In the book, ‘The Portuguese and the Socio-Cultural Changes in Kerala 1498-1663’, JAMES JOHN write about the historical account of Kochi that brings Fort Kochi into the light of historical narratives and life through the port. ‘Cochin had a lot of pepper-producing hinterland. Though it was a relatively small kingdom, it used to supply pepper sufficient to load 20 ships every year. When the influence and power of the Portuguese increased by the second half of the sixteenth century, the number of Nairs who got converted to Cochin also increased. It might be because their king was loyal to the Portuguese, and the latter employed many of the former in their service, writes John.

When we go through this fact and historical accounts from different points of view, we understand Cochin’s cultural legacy and diversity route.

Kochi is now regarded as a centre for avant-garde art, heritage tourism, and the creative imagination of Malayali cinema. The “Jew Town” in Mattancherry, Dutch and Portuguese mansions and bungalows, houses of worship like synagogues, churches, and mosques, as well as fishing villages along the coast, have all grown to be popular tourist destinations and artistic motifs used in films and other media. Dutch and Portuguese cultural groups have provided vital support to the Kerala government’s efforts to revitalize the faltering economy of Kochi (the British Raj moved its centres to what are now known as the main metros, such as Delhi, Mumbai, Chennai, and Kolkata).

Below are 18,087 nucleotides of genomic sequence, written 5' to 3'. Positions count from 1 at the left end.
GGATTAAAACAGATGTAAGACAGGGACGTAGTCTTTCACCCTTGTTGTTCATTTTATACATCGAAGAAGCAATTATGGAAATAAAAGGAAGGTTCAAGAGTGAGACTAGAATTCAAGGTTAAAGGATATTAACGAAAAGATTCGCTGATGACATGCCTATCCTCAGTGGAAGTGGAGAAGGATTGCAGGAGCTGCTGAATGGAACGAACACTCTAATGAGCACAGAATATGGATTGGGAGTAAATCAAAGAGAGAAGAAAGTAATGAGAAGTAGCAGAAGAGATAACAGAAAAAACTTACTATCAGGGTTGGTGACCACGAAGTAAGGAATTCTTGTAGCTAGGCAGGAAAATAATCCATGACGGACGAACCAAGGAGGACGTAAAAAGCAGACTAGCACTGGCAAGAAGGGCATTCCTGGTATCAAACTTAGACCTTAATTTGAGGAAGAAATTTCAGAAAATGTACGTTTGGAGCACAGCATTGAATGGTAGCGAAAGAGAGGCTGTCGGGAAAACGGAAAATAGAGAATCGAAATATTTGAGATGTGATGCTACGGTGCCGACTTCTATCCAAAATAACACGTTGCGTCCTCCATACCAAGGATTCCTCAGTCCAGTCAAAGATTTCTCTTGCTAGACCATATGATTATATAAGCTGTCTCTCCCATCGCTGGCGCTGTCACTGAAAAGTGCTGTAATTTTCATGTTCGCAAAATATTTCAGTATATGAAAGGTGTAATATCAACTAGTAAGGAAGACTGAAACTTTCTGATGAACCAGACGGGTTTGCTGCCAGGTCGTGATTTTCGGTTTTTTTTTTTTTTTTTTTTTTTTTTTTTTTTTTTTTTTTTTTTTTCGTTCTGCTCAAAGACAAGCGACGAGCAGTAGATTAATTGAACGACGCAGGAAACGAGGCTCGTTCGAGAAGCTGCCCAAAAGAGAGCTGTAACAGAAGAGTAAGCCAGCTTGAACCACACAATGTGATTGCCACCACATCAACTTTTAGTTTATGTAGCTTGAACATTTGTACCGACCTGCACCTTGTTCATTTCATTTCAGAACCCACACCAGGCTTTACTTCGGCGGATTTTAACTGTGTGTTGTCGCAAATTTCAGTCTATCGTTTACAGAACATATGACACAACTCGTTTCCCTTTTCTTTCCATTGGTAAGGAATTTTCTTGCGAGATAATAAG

Kochi-Muziris Biennale

The international festival of contemporary art, Kochi-Muziris Biennale, is one of the new additions to Fort Kochi’s legacy. It takes place in Kochi, Kerala, India. Since its initial introduction in 2012, it has grown to rank among South Asia’s and India’s most prominent art shows. Every two years, for several months, the Biennale is held. It showcases various artworks, such as paintings, sculptures, installations, performances, and new media.

Kochi Muziris Biennale / keralatourism.org

The Kochi-Muziris Biennale frequently employs a variety of locations throughout Fort Kochi, such as public areas, galleries, warehouses, and historic buildings, to display performances and installations of modern art. This blending of art with Fort Kochi’s rich cultural and historical context produces a singular and engaging experience for participants and visitors.

Fort Kochi’s cultural history is a beacon of the past, providing priceless insights into the interdependence of human experiences and the enduring spirit of peace. It challenges us to value variety, honour our shared past, and welcome the benefits of cross-cultural interaction. Fort Kochi reminds us of the value of protecting, honouring, and respecting our cultural legacy for future generations as we traverse the intricacies of our contemporary environment.

Auto rickshaw toured Biennale